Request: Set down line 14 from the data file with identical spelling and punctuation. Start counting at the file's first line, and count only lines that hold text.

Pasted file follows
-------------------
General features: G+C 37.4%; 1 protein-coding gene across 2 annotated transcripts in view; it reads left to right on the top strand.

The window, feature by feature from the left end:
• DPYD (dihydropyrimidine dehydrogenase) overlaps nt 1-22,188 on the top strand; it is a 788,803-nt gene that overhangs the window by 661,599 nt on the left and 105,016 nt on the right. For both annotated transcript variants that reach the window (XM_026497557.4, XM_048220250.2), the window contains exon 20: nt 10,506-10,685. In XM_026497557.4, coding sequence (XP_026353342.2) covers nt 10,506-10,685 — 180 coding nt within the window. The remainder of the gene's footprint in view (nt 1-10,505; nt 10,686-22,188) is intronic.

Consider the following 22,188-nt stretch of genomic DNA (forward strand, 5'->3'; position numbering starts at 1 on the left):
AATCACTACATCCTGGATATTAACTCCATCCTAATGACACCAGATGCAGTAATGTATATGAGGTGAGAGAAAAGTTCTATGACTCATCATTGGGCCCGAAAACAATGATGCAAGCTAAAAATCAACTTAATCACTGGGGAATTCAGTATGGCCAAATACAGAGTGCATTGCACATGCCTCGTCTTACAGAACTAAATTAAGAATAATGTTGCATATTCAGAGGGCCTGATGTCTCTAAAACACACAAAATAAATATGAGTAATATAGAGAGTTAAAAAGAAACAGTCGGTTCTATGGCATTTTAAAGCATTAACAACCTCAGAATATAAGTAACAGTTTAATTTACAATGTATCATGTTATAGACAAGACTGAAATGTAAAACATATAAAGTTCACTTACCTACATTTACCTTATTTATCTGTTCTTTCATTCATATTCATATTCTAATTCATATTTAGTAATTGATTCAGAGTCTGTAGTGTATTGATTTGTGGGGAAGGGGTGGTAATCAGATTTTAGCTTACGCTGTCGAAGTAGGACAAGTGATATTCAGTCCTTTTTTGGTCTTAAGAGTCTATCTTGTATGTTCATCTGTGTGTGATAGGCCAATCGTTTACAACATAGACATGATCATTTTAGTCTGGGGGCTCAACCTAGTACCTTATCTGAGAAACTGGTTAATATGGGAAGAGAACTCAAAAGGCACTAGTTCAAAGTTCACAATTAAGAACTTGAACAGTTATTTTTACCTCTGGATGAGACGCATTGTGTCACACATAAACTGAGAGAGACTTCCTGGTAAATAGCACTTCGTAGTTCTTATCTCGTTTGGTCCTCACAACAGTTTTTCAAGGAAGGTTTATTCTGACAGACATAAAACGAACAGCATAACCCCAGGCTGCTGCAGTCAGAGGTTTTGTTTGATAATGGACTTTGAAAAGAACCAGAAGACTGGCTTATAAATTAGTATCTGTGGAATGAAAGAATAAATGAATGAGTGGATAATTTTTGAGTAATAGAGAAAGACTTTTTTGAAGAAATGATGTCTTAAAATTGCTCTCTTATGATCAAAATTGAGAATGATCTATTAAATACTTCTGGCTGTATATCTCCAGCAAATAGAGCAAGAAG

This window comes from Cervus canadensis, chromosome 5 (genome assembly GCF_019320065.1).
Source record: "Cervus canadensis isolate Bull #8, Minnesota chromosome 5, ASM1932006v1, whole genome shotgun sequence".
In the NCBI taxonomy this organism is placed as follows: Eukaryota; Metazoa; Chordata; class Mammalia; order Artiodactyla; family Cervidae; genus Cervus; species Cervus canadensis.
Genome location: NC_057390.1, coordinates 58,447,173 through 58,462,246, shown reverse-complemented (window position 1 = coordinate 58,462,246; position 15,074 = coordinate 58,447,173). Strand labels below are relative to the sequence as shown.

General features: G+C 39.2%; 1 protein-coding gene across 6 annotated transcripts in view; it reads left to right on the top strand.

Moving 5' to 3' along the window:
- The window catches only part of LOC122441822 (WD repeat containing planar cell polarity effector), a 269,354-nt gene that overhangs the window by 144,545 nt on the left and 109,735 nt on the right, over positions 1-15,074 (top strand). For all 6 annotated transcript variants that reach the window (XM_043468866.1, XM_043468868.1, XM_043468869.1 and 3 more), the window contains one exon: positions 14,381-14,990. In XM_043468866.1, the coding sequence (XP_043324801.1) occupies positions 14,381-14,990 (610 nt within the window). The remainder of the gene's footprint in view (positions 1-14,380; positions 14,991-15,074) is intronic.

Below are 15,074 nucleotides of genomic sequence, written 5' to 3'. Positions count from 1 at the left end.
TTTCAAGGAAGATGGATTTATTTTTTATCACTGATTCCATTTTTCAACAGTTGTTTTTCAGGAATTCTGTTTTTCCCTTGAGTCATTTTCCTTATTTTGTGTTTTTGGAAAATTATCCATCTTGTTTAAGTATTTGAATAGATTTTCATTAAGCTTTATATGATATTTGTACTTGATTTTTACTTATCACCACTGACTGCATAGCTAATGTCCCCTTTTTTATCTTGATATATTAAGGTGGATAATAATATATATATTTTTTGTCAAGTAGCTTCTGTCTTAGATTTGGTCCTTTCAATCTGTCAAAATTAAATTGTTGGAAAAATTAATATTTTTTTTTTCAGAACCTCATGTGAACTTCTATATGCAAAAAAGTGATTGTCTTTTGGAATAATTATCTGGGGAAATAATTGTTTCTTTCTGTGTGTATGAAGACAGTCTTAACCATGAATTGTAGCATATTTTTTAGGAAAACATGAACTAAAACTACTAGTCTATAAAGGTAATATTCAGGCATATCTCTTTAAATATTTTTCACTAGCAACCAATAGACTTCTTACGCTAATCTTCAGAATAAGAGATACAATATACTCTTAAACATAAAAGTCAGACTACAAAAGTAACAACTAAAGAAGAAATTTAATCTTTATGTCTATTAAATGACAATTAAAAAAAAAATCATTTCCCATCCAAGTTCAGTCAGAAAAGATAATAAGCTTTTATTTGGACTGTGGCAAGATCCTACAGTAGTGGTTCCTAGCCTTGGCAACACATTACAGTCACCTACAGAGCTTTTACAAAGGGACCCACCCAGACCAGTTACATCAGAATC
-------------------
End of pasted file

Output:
TTTCAAGGAAGATGGATTTATTTTTTATCACTGATTCCATTTTTCAACAGTTGTTTTTCAGGAATTCTGTTTTTCCCTTGAGTCATTTTCCTTATTTTGTGTTTTTGGAAAATTATCCATCTTGTTTAAGTATTTGAATAGATTTTCATTAAGCTTTATATGATATTTGTACTTGATTTTTACTTATCACCACTGACTGCATAGCTAATGTCCCCTTTTTTATCTTGATATATTAAGGTGGATAATAATATATATATTTTTTGTCAAGTAGCTTCTGTCTTAGATTTGGTCCTTTCAATCTGTCAAAATTAAATTGTTGGAAAAATTAATATTTTTTTTTTCAGAACCTCATGTGAACTTCTATATGCAAAAAAGTGATTGTCTTTTGGAATAATTATCTGGGGAAATAATTGTTTCTTTCTGTGTGTATGAAGACAGTCTTAACCATGAATTGTAGCATATTTTTTAGGAAAACATGAACTAAAACTACTAGTCTATAAAGGTAATATTCAGGCATATCTCTTTAAATATTTTTCACTAGCAACCAATAGACTTCTTACGCTAATCTTCAGAATAAGAGATACAATATACTCTTAAACATAAAAGTCAGACTACAAAAGTAACAACTAAAGAAGAAATTTAATCTTTATGTCTATTAAATGACAATTAAAAAAAAAATCATTTCCCATCCAAGTTCAGTCAGAAAAGATAATAAGCTTTTATTTGGACTGTGGCAAGATCCTACAGTAGTGGTTCCTAGCCTTGGCAACACATTACAGTCACCTACAGAGCTTTTACAAAGGGACCCACCCAGACCAGTTACATCAGAATC